At twelve years of age, I was a bold, smart and cheerful little school girl who was brimming with confidence. Until a few words from my father, spoken unthinkingly, brought my confidence crashing down forever.
The day of the competition was going well. I had prepared my speech myself and knew it was good. My family, like always, never interfered in school work. After an hour of speeches, it was nearly my turn, when disaster struck.
My father, with the best of intentions, decided at this moment to take me in hand and coach me about public speaking – what to do, what not to do, how to speak, how not to speak. After a small demonstration, he laughed. “You sound like you’re singing,” he taunted.
“High and low, high and low. Rubbish! The voice needs to be well modulated and in as flat a pitch as possible. Hands held like this -”
For the next quarter of an hour, I listened with growing horror to how I had been speaking the wrong way all along, how my pronunciations were terrible, how my body posture was adversely affecting my volume, the list seemed to be endless. It was like a slap in the face.
Before long, unable to bear the strain, I broke out in uncontrollable sobs. And I was still wiping away my tears and gulping them down when my name was announced. I was up next.
That walk from my seat to the podium was the longest walk I had ever undertaken. Even before my feet touched the stage, I knew this speech was doomed. I couldn’t remember a single thing!
“Good evening, ladies, gentlemen, esteemed judges, guests, and er, erm, guests.” I began. And it was all downhill from there.
As I finished my speech, my hopelessness reflected in the little shake of my head as I stepped down. I didn’t win. And since that day, I never gave a formal speech in public again.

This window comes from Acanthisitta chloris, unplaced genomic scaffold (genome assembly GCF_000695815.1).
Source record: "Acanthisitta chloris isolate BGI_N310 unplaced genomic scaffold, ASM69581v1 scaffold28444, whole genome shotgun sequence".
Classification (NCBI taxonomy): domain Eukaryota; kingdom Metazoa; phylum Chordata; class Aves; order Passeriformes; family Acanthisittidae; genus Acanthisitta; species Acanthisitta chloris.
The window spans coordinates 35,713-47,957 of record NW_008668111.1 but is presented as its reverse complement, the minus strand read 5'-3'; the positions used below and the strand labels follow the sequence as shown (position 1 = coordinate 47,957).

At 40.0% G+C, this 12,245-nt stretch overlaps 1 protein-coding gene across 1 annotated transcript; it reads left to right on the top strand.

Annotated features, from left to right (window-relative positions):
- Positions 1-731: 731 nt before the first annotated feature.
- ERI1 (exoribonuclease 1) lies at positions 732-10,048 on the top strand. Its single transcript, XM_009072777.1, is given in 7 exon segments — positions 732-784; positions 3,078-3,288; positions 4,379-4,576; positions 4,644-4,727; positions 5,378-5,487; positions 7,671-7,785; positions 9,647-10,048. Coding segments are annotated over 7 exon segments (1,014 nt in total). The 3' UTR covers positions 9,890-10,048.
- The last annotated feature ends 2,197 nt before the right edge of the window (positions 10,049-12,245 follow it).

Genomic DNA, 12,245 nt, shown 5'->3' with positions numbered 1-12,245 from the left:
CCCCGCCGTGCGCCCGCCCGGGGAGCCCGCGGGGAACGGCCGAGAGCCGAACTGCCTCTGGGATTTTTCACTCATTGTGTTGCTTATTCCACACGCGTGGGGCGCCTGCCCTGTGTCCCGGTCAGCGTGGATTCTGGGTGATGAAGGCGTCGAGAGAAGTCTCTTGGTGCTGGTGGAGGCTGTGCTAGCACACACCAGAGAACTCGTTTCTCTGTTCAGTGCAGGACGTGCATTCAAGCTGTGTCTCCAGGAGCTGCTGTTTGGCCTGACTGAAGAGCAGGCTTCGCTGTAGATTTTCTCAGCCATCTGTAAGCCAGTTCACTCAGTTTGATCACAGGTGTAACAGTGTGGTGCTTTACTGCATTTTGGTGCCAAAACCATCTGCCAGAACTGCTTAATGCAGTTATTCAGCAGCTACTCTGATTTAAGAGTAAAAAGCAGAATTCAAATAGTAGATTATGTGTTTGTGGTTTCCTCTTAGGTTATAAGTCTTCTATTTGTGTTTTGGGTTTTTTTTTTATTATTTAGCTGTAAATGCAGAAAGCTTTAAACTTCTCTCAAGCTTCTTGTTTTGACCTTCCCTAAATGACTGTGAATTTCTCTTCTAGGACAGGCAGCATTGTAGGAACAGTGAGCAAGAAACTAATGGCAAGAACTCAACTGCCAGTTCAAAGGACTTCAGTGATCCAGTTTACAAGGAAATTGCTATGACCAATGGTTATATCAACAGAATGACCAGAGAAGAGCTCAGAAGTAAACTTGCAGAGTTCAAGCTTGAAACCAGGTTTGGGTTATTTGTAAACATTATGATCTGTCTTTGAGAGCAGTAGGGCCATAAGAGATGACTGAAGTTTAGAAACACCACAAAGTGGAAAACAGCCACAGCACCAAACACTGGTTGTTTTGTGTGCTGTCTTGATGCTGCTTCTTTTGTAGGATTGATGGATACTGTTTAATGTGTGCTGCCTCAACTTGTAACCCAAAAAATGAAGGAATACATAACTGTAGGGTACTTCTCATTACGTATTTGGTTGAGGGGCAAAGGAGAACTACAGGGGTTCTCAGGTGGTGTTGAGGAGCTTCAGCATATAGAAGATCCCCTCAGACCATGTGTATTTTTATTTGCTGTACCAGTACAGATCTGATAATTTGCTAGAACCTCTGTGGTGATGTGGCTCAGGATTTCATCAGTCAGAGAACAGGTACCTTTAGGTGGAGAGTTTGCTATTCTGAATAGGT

Fifteen years later, I look back on that fateful night and I think I can understand why a number of things went wrong for me:
- I copied out my speech at the last minute on a fresh piece of paper, instead of sticking to the more familiar although threadbare original notes. With no visual clues for my brain, words moved and changed location and I didn’t have a handle on them anymore.
- The venue was new and unexplored. The podium was too high for me due to which neither the audience nor I could see each other and therefore I had no way of gauging their reactions, reading their body language or ensuring I had the attention of the whole room.
- My notes were crumpled in my fist instead of being spread out in front of me in readiness, even if this process took a few self-conscious seconds before I began speaking.
- A very damaging action was the little shake of my head in disappointment when I finished my speech and was stepping down. Had I appeared confident, pretended that the few fumblings and mistakes were inconsequential, this would have reflected in my bearing and my upbeat attitude. And a positive attitude is infectious.
- The judges, too, would have ignored these small mistakes as insignificant and focussed on the overall speech delivery and content. However, with that shake of the head, I unconsciously communicated my own negativity and lack of confidence to the judges. After that, knowing that I had myself acknowledged defeat already, would any judge take the decision of still awarding the prize to me?
- And finally, my father’s behaviour didn’t help matters even though he intended to encourage and educate.
By Devyani Borade.
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